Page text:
VA’s mobile projects put iPads in hands of doctors – and patients

The Veterans Affairs Department's mobile projects have centered on improving internal business processes and changing how the agency interacts with the public. ...

For some federal agencies, the mobile revolution — the increasing use of smartphones, tablets and mobile technology — has transformed how they do business internally. For others, going mobile has changed how they interact with the public.

The Veterans Affairs Department’s mobile projects, which have centered on deploying devices and applications to improve veteran healthcare, aim to do both.

The department’s “Clinic-in-Hand” program, which will launch early next year, will deploy iPads to family caregivers of Iraq and Afghanistan veterans.

The iPads are pre-programmed with a suite of apps designed to improve care and provide tips for veterans and their caregivers. About 1,000 people have signed up for the pilot project, said Kathleen Frisbee, the director of Web and Mobile Solutions at the Veterans Health Administration.

Frisbee joined Federal Drive with Tom Temin and Emily Kopp as part of the special Federal News Radio series, Gov 3.0: It’s Mobile.

VA convened focus groups made up of veterans and their families to determine which apps to develop and include on the devices. About 10 apps were selected. They include a pain-management tool, a PTSD app and a prescription-refill app.

But VA isn’t only deploying mobile devices outside the agency. Increasingly, VA doctors and nurses are eschewing clipboards and prescription pads in favor of mobile options.

Whether the iPad is in the hand of a caregiver or a VA doctor, the overall mobile strategy is guided by three major goals, Frisbee said.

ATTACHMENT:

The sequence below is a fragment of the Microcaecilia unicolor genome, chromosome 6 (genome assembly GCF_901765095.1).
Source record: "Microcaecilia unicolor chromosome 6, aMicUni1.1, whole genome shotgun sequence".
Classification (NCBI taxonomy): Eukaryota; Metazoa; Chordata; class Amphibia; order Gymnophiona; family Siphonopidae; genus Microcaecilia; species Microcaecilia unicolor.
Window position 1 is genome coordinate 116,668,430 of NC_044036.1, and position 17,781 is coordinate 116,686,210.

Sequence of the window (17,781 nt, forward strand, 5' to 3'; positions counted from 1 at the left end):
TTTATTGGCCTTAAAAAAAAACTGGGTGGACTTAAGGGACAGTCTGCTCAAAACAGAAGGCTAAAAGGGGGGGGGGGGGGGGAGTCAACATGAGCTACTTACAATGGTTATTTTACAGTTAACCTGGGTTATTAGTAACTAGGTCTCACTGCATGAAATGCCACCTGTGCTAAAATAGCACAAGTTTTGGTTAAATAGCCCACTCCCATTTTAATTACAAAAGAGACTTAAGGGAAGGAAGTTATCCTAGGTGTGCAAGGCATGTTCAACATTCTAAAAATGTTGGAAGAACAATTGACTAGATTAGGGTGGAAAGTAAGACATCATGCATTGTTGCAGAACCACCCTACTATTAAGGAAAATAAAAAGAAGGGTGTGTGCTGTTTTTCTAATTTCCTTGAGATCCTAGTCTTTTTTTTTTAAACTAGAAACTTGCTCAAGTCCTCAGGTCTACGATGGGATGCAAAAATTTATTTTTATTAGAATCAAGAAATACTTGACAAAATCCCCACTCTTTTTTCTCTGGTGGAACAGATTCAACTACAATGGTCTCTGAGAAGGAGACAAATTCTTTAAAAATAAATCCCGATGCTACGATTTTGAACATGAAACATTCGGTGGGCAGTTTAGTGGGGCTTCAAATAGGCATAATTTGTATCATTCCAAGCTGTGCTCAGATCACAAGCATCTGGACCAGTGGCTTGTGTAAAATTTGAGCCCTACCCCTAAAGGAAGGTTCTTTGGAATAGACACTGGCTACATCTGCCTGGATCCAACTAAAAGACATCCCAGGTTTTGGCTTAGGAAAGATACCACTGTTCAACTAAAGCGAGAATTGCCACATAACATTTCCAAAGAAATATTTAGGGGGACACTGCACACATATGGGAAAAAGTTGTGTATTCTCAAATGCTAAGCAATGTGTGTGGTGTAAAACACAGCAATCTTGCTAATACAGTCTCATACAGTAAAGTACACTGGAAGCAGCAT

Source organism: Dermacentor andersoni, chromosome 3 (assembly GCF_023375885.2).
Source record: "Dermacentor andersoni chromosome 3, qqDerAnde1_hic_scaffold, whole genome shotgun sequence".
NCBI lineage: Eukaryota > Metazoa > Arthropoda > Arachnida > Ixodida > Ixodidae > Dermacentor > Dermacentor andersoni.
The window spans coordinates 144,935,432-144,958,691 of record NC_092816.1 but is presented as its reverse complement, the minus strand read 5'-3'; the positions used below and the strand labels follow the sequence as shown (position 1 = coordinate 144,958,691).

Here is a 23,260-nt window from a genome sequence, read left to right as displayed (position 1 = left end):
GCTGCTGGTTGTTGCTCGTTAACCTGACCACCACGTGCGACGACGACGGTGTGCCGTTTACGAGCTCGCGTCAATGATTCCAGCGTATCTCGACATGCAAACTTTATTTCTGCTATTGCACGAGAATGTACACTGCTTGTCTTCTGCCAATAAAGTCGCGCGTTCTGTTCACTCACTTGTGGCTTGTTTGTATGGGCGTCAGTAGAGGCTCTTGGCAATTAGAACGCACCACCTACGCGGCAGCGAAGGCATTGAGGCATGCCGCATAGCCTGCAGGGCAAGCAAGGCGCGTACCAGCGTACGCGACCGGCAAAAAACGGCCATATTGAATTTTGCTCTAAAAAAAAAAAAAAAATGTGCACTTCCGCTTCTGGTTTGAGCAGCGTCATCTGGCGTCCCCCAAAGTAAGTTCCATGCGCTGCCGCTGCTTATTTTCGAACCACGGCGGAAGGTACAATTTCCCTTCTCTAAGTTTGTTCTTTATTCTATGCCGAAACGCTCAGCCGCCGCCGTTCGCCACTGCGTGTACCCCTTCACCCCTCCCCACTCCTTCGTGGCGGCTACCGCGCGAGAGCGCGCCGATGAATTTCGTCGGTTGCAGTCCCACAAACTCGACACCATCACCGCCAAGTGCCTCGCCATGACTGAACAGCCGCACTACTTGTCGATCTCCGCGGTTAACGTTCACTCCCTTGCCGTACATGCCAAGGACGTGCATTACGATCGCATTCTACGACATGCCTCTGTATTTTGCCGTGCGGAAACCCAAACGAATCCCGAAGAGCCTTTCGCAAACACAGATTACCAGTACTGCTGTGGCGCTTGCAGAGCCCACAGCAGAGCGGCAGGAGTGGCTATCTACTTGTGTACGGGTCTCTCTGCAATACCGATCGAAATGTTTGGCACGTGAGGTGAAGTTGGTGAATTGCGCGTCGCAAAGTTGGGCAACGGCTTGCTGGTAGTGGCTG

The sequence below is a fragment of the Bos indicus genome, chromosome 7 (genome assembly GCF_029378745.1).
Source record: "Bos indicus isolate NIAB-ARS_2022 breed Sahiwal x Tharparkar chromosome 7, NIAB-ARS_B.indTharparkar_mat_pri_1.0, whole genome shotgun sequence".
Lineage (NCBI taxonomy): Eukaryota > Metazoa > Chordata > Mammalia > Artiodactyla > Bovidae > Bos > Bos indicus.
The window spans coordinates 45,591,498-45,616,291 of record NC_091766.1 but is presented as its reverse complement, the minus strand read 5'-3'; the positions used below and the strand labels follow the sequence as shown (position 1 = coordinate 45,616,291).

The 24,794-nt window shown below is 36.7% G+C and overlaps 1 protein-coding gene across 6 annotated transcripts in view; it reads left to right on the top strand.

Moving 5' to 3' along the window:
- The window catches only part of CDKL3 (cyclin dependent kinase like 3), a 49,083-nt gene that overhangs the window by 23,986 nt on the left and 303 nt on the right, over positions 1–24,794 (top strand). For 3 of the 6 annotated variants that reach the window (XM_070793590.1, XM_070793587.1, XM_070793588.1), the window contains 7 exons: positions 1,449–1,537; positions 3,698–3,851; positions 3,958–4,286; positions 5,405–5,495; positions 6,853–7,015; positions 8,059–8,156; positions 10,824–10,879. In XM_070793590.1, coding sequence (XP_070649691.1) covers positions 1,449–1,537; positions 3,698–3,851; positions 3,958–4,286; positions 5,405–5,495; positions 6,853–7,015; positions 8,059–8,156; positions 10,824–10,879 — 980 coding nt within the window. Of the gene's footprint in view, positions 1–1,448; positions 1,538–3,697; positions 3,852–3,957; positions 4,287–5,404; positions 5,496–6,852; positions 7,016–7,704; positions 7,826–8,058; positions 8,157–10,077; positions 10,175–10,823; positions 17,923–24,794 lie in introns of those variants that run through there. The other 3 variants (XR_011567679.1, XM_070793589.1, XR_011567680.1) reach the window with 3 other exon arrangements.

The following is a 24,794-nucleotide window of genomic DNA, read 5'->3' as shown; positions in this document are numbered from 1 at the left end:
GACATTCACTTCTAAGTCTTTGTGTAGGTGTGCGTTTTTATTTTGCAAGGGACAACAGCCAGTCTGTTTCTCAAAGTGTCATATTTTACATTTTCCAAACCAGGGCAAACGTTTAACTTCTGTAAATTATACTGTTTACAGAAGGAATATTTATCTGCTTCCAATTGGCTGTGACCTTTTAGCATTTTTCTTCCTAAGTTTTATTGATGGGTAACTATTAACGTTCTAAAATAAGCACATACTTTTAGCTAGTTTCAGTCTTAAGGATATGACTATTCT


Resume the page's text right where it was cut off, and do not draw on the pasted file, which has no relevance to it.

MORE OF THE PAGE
• Produce a secure environment for deploying mobile apps. “And that was accomplished through our architecture where everything is doubly and triply encrypted,” Frisbee said. “And also mobile-device management software, which we are deploying.”
  • Create an infrastructure that supports collaborative applications development, including using shared services to encourage reusing and retooling software code, she said. VA accomplished this, in part, by creating a cloud-hosted development environment, Frisbee said.
  • Design the apps. “We’re thinking of this not as discrete apps, discrete entities, but as suites of apps that work together to meet the objective of delivering better healthcare for our veterans,” Frisbee said.

Another guiding principle of VA’s mobile strategy is to be device-agnostic.

Initially, apps were designed for Apple’s mobile operating system, iOS, Frisbee said. But the long-term strategy is to use HTML 5-compatible apps “by and large, unless there’s a reason not to, so that they will work across mobile platforms,” Frisbee said.

This is for two reasons. One, because veterans and their families (outside the pilot project) use VA apps on their own devices, which run on different software. Also, while VA medical staff in now provided with agency-furnished mobile devices, VA hopes at some point to allow bring-your-own-device for employees as well, Frisbee said.


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